During one walk on the gravel path, passing his favorite field of hay, Albert saw something out of the corner of his eye. Scores of tall beings stood over the plants, undulating their arms in a gesture that looked like a blessing. They were transparent, as if made of light, and were greenish pink in color. He immediately looked straight at them, and they disappeared. Albert was not insane. He began to think he might have some kind of gift, maybe supersensory sight. He said an inner prayer for these beings and their plants, the midnight sky and trees, for everything and everyone he could think of, making sure to include those who had died and those who were yet to be. Lightning seemed to surge up his spine. He continued his walk, and once again glimpsed the gorgeous creatures in his peripheral vision. They had not moved, but instead stood guard over the hay, dovetailed with deep sapphire dusk, gently moving their hands in softly flowing waves. Eager to make their acquaintance, Albert quietly asked “Who might you be, and why are you here? What do you eat? Can the field live without you? I can see you’re not afraid of me.” He was standing sideways, as if still walking.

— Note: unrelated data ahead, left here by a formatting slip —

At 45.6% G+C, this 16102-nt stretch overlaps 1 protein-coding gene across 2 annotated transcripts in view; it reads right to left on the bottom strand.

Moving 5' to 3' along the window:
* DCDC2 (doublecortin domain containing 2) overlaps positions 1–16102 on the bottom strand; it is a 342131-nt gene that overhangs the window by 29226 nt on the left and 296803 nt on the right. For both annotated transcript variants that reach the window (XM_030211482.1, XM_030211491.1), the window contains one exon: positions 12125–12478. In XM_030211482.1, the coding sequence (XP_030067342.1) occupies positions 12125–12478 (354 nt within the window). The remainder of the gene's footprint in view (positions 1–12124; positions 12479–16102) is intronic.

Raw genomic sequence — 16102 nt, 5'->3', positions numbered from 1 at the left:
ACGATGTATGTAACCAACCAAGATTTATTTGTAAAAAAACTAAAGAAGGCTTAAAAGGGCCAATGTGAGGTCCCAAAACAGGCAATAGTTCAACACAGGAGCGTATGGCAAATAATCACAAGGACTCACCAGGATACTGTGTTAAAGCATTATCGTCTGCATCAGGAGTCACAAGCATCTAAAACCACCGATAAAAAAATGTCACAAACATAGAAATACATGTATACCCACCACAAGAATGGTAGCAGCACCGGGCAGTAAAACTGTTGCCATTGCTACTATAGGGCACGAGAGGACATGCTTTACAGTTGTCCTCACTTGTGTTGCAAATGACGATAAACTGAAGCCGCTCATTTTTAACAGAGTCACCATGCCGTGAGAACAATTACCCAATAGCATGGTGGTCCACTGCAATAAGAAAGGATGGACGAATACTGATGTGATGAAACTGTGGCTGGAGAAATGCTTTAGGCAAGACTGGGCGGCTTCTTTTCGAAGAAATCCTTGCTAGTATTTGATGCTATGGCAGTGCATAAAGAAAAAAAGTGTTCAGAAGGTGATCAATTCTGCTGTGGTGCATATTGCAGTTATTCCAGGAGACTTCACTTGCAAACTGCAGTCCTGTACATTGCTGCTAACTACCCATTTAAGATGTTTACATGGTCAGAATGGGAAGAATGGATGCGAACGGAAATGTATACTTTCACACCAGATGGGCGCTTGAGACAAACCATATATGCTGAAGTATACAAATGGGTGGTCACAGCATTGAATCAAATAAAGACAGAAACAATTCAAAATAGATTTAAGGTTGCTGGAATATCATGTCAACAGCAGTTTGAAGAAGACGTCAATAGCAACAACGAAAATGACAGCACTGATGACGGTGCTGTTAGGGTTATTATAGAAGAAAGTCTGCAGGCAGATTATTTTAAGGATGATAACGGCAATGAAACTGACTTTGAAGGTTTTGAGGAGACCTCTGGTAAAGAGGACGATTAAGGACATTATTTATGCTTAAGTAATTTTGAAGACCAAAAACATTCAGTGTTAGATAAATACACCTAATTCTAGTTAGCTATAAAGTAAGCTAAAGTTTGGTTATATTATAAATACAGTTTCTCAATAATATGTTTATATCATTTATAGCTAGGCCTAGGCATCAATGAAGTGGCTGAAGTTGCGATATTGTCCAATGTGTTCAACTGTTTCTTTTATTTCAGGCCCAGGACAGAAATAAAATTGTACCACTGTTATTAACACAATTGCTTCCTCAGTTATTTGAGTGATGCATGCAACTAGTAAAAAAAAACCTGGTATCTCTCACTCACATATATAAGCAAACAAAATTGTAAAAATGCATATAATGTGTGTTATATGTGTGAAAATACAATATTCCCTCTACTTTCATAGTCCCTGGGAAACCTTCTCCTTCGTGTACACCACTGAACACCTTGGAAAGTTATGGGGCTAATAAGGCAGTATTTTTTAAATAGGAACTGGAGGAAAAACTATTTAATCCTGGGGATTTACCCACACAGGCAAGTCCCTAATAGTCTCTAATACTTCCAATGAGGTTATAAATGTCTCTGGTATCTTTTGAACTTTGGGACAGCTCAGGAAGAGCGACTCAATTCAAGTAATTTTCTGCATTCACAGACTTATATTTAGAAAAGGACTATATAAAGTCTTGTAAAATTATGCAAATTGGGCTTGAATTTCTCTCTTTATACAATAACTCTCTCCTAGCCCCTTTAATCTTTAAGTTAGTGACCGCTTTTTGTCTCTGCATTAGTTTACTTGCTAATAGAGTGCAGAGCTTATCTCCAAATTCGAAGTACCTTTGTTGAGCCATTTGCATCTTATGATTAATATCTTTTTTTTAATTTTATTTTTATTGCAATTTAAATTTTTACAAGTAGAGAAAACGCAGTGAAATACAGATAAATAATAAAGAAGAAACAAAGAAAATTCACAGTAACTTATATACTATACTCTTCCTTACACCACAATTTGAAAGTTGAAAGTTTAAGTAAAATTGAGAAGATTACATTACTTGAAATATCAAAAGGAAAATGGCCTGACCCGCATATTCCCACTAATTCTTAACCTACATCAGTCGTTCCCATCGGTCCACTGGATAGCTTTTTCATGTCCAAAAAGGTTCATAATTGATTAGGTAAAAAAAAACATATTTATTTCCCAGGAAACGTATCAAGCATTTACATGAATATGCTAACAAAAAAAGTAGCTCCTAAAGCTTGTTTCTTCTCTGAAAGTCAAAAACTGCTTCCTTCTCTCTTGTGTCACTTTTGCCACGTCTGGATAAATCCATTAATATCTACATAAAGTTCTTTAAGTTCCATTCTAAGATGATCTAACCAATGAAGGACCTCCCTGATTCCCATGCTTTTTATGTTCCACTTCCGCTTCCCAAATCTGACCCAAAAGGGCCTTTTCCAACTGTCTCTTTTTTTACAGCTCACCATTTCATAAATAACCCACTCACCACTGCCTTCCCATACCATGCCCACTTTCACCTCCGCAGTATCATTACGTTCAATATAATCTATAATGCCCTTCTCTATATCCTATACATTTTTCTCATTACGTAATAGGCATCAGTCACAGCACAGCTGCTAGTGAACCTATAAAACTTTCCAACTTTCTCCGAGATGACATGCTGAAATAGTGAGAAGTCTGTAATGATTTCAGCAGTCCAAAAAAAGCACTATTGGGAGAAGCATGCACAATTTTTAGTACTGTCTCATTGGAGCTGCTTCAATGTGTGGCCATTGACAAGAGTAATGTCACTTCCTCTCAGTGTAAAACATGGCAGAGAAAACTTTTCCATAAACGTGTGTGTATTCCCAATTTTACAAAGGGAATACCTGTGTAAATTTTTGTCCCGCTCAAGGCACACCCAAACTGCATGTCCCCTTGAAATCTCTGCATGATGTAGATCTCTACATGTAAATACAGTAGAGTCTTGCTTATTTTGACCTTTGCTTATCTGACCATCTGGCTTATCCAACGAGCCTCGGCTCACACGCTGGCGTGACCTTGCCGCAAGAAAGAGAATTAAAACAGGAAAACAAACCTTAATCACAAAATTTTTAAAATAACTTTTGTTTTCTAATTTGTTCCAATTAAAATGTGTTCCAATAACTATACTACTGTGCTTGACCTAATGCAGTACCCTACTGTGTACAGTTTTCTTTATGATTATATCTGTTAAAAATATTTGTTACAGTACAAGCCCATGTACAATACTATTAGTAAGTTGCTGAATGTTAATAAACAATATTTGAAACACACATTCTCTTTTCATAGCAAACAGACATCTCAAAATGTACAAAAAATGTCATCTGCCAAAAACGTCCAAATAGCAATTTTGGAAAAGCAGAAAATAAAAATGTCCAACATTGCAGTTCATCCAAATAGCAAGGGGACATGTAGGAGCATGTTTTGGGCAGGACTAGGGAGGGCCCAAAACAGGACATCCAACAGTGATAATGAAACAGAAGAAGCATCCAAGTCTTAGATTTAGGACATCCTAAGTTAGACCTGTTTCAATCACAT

They seemed to speak in unison, like different features of one face. “You could call us the garden keepers if you like. We oversee this globe’s garden of plants and trees. We are almost everywhere, but are not meant to be seen, so this moment means you must be a friend. Thank you for your heartfelt prayer. That is what feeds us, altruistic prayer. Prayer that looks after all beings. But we are all dying – there is so little of this prayer in your world. And if we die, so will all the plants and trees. That is why there are less and less of them – your highways and cities are just a side effect. So to answer your question, the field cannot live without us. You nourished and strengthened us. Keep praying the way you do, or sing the Universal Prayer. It is in Sanskrit, but you can recite it in any language. It begins like this -
May the wicked become good.
May the good obtain peace.
May the peaceful be freed from bonds.
May the freed set others free.”
They all grew quiet. Albert bowed his head toward them. He walked home very slowly, not knowing if he could tell anyone what he knew.